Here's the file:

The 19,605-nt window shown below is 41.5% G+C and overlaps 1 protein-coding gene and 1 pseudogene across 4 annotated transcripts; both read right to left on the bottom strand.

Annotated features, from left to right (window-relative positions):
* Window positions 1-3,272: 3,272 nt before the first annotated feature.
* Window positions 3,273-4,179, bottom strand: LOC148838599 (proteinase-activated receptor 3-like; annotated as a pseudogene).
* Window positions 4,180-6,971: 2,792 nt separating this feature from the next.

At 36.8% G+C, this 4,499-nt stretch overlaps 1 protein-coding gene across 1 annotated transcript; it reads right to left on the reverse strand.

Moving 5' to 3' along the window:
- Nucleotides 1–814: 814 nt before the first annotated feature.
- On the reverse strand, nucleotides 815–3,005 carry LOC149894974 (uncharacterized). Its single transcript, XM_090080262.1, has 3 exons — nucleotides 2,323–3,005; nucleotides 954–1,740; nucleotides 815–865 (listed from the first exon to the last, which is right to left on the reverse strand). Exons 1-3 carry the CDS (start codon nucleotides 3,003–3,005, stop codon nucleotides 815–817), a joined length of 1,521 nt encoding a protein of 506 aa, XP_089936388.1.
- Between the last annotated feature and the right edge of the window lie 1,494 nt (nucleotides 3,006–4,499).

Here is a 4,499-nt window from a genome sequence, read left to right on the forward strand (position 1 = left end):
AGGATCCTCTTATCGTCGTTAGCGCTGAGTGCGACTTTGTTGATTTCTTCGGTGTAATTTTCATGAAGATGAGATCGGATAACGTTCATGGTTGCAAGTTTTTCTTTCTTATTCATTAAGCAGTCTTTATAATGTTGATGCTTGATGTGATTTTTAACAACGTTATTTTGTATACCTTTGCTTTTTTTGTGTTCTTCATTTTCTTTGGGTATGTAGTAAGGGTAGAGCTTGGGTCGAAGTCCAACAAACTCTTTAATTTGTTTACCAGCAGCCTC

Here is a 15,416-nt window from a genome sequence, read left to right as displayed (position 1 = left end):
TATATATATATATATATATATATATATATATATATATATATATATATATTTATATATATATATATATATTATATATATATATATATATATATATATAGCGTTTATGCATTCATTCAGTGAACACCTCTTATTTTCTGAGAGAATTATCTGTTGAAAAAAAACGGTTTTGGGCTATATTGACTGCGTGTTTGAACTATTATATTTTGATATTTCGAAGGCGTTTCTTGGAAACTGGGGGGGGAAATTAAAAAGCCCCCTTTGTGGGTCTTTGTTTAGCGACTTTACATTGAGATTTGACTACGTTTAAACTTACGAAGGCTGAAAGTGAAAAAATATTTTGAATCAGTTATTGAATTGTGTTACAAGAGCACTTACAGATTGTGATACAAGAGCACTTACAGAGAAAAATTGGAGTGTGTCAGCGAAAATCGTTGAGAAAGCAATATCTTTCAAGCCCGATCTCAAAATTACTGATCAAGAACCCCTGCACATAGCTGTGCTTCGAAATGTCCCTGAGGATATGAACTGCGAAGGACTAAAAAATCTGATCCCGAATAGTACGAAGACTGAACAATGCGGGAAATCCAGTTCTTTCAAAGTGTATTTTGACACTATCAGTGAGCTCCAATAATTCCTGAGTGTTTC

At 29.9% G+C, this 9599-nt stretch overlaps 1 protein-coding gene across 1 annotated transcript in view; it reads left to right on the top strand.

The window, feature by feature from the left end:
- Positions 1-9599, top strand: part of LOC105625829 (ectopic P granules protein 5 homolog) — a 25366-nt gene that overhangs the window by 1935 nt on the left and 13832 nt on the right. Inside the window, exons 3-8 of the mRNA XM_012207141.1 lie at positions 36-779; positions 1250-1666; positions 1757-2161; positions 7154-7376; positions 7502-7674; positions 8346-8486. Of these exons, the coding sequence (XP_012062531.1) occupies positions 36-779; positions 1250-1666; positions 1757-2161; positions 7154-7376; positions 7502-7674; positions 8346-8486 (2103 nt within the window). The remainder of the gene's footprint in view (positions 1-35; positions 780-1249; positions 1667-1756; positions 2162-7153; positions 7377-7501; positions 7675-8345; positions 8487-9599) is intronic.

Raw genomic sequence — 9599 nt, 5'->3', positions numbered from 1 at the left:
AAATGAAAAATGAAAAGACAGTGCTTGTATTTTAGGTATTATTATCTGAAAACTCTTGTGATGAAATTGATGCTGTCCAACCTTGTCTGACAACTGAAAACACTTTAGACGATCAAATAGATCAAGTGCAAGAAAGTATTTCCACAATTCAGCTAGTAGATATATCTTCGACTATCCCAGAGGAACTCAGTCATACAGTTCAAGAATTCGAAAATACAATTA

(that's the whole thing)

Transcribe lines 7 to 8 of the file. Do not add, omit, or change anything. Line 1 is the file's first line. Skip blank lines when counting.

Moving 5' to 3' along the window:
- Nucleotides 1–814: 814 nt before the first annotated feature.